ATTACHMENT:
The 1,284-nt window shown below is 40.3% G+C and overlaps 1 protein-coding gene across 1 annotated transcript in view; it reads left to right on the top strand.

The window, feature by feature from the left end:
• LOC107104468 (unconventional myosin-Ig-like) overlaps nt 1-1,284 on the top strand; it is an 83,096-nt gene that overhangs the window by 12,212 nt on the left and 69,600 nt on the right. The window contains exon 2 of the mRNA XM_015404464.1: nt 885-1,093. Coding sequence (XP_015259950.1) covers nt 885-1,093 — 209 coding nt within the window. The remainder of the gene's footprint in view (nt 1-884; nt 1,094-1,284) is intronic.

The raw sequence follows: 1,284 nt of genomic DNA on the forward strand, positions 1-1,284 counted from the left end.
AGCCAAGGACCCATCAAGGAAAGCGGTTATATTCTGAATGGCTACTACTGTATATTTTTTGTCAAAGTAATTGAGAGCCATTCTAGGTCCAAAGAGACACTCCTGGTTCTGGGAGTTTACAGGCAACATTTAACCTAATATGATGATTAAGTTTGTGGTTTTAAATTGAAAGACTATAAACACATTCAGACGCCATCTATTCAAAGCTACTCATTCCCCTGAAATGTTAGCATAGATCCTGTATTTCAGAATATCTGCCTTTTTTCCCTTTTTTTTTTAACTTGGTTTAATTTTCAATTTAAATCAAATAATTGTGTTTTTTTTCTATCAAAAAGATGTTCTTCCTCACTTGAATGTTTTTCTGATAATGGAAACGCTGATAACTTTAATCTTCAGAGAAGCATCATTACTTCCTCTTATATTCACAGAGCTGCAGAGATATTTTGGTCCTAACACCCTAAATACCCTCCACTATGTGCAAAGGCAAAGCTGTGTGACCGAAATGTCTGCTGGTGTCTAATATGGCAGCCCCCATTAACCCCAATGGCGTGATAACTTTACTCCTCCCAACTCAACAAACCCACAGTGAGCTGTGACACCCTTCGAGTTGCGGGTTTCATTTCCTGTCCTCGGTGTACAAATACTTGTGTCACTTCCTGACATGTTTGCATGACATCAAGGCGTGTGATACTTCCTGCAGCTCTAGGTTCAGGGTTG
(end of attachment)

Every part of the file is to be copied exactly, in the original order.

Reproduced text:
The 1,284-nt window shown below is 40.3% G+C and overlaps 1 protein-coding gene across 1 annotated transcript in view; it reads left to right on the top strand.

The window, feature by feature from the left end:
• LOC107104468 (unconventional myosin-Ig-like) overlaps nt 1-1,284 on the top strand; it is an 83,096-nt gene that overhangs the window by 12,212 nt on the left and 69,600 nt on the right. The window contains exon 2 of the mRNA XM_015404464.1: nt 885-1,093. Coding sequence (XP_015259950.1) covers nt 885-1,093 — 209 coding nt within the window. The remainder of the gene's footprint in view (nt 1-884; nt 1,094-1,284) is intronic.

The raw sequence follows: 1,284 nt of genomic DNA on the forward strand, positions 1-1,284 counted from the left end.
AGCCAAGGACCCATCAAGGAAAGCGGTTATATTCTGAATGGCTACTACTGTATATTTTTTGTCAAAGTAATTGAGAGCCATTCTAGGTCCAAAGAGACACTCCTGGTTCTGGGAGTTTACAGGCAACATTTAACCTAATATGATGATTAAGTTTGTGGTTTTAAATTGAAAGACTATAAACACATTCAGACGCCATCTATTCAAAGCTACTCATTCCCCTGAAATGTTAGCATAGATCCTGTATTTCAGAATATCTGCCTTTTTTCCCTTTTTTTTTTAACTTGGTTTAATTTTCAATTTAAATCAAATAATTGTGTTTTTTTTCTATCAAAAAGATGTTCTTCCTCACTTGAATGTTTTTCTGATAATGGAAACGCTGATAACTTTAATCTTCAGAGAAGCATCATTACTTCCTCTTATATTCACAGAGCTGCAGAGATATTTTGGTCCTAACACCCTAAATACCCTCCACTATGTGCAAAGGCAAAGCTGTGTGACCGAAATGTCTGCTGGTGTCTAATATGGCAGCCCCCATTAACCCCAATGGCGTGATAACTTTACTCCTCCCAACTCAACAAACCCACAGTGAGCTGTGACACCCTTCGAGTTGCGGGTTTCATTTCCTGTCCTCGGTGTACAAATACTTGTGTCACTTCCTGACATGTTTGCATGACATCAAGGCGTGTGATACTTCCTGCAGCTCTAGGTTCAGGGTTG